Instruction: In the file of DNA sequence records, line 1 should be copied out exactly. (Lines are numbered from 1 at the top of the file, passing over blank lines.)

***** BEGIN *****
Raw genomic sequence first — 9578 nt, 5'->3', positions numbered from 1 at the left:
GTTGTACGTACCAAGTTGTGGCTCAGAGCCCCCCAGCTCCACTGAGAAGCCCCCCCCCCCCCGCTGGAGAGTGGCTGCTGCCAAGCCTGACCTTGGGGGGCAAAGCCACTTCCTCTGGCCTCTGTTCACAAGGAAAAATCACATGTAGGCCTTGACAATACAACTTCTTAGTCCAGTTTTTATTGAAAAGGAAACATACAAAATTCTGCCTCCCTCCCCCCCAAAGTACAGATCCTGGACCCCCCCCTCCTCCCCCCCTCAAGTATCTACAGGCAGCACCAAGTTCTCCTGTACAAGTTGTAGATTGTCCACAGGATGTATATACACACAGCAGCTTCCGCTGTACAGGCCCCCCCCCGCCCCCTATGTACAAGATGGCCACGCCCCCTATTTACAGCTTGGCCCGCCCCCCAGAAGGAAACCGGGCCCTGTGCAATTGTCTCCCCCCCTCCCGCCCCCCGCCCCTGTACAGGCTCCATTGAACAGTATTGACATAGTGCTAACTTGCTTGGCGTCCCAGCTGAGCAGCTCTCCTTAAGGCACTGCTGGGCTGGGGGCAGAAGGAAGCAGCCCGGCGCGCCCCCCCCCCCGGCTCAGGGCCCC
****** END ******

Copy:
Raw genomic sequence first — 9578 nt, 5'->3', positions numbered from 1 at the left: